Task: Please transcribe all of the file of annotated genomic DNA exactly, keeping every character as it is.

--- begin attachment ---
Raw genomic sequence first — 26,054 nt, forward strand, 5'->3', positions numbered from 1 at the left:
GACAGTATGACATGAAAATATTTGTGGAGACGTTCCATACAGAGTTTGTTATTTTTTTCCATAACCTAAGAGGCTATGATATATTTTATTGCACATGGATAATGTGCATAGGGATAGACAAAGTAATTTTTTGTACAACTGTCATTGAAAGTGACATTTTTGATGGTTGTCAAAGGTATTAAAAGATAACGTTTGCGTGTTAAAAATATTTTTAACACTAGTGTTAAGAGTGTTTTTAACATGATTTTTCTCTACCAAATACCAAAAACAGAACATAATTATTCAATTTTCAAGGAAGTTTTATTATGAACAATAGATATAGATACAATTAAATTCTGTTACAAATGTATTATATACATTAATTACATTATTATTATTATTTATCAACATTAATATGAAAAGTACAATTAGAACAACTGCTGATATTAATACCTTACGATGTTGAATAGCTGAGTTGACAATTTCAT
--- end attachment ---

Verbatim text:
Raw genomic sequence first — 26,054 nt, forward strand, 5'->3', positions numbered from 1 at the left:
GACAGTATGACATGAAAATATTTGTGGAGACGTTCCATACAGAGTTTGTTATTTTTTTCCATAACCTAAGAGGCTATGATATATTTTATTGCACATGGATAATGTGCATAGGGATAGACAAAGTAATTTTTTGTACAACTGTCATTGAAAGTGACATTTTTGATGGTTGTCAAAGGTATTAAAAGATAACGTTTGCGTGTTAAAAATATTTTTAACACTAGTGTTAAGAGTGTTTTTAACATGATTTTTCTCTACCAAATACCAAAAACAGAACATAATTATTCAATTTTCAAGGAAGTTTTATTATGAACAATAGATATAGATACAATTAAATTCTGTTACAAATGTATTATATACATTAATTACATTATTATTATTATTTATCAACATTAATATGAAAAGTACAATTAGAACAACTGCTGATATTAATACCTTACGATGTTGAATAGCTGAGTTGACAATTTCAT